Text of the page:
James Calvin Patterson has been in jail for more than three years. He’s awaiting sentencing after pleading guilty to weapons charges. Federal prosecutors say he’s a violent career criminal who tried to shoot two Medford police officers, but his gun snagged on his waistband and he couldn’t get it loaded in time.
Of the 261 people in the Jackson County Jail last week, 117 were being held on Measure 11 charges that include murder, attempted murder, manslaughter, assault, sexual offenses, robbery and arson, according to Jackson County Sheriff’s Office data.
Oregon voters passed Measure 11 in 1994 to set mandatory-minimum prison sentences for people convicted of certain serious crimes.
COVID-19-related court delays have pushed the population of Measure 11 defendants in the Jackson County Jail to almost half of inmates.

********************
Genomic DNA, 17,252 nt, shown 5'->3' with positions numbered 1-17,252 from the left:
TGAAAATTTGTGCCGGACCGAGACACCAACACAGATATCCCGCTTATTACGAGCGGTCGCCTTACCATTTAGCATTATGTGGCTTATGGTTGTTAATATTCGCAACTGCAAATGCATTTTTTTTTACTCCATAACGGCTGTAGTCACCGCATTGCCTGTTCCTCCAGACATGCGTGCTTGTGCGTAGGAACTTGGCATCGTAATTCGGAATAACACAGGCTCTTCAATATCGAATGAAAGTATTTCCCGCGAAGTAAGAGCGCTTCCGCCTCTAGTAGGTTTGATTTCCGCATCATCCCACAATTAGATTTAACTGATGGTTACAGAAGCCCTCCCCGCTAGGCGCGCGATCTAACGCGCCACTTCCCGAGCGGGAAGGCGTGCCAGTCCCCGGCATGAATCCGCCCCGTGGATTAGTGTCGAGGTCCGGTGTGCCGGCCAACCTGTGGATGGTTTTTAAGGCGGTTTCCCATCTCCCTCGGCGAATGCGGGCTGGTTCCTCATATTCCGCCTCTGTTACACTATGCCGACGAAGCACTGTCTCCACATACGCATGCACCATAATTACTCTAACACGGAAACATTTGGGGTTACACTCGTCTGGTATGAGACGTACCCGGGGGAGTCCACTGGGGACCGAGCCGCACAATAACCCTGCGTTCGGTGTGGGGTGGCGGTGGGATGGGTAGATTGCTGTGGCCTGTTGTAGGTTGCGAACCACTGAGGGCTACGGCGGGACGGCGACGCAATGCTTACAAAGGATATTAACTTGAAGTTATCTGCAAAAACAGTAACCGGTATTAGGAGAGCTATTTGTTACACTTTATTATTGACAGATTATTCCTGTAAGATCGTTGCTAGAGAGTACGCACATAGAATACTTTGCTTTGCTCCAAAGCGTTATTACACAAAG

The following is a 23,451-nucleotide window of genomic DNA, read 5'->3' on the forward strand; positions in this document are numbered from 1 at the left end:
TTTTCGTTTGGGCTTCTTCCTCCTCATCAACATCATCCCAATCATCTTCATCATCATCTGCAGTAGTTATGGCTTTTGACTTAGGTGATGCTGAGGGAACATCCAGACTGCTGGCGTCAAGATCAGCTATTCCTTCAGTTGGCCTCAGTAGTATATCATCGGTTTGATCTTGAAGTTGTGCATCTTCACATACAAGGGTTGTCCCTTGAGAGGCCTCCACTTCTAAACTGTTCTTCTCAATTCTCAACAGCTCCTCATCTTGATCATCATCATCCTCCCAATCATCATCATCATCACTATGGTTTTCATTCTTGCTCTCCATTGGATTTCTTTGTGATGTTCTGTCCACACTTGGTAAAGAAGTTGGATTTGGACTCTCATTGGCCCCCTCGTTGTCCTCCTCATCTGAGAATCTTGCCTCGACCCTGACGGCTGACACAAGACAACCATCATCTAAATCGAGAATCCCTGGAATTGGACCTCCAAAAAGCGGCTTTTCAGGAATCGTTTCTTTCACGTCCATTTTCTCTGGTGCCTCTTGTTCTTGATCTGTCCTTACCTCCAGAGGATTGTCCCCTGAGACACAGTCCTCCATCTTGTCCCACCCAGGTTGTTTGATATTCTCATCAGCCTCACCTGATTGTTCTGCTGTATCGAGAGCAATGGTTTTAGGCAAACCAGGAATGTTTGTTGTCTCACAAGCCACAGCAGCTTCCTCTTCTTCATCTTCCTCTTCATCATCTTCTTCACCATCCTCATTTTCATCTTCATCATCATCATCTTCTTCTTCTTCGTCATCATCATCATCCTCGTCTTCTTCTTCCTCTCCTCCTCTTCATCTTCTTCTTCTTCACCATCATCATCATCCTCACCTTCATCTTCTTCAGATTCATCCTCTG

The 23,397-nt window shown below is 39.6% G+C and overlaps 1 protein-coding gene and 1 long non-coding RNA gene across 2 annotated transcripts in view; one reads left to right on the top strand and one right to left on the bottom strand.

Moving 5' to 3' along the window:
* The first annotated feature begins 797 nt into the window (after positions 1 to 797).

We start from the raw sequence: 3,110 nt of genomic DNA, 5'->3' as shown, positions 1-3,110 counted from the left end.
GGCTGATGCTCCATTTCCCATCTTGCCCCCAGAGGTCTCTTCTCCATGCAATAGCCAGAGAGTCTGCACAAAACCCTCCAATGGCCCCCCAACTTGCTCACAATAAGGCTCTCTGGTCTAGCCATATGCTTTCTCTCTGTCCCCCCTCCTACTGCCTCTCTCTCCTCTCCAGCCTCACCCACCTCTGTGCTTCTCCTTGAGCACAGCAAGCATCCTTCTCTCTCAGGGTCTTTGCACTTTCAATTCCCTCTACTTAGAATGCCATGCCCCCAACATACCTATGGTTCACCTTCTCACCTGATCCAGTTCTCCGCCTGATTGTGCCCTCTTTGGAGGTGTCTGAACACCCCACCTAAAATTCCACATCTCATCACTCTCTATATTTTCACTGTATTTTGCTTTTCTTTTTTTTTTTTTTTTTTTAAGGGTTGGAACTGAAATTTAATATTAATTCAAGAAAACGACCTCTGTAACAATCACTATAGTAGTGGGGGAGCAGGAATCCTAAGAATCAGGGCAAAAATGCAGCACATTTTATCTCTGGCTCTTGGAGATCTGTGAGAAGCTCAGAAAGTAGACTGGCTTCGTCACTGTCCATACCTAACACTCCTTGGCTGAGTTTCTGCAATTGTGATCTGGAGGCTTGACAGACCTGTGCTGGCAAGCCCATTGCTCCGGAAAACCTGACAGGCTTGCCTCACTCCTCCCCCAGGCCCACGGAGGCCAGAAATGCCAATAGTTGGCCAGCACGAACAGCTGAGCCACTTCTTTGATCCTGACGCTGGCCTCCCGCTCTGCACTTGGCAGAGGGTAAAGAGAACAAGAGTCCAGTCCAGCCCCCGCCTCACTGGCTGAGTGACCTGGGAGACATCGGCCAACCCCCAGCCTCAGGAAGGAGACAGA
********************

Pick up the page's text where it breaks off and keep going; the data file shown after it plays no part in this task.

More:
“The biggest impact is we have so many people per capita charged with Measure 11 crimes. That doesn’t allow us an opportunity to house people on lesser charges,” said Jackson County Sheriff’s Office Captain Josh Aldrich. “For people arrested for property crimes, they’re just getting out the same day. That has an impact on the community. We don’t have the space to keep them.”
Some prosecutors have had to double-up on murder cases, and some public defenders have had to stop taking on new defendants.
“We have zero bandwidth. Many public defenders are maxed out on the cases they can ethically take on,” said Medford lawyer Matt Rowan, who handles criminal defense and civil cases.
The inside of the Jackson County Jail is dimly lit in an effort to keep inmates calm. The low lights also make it harder for inmates to see through the tinted windows of their living quarters to watch corrections deputies or communicate with other inmates farther away.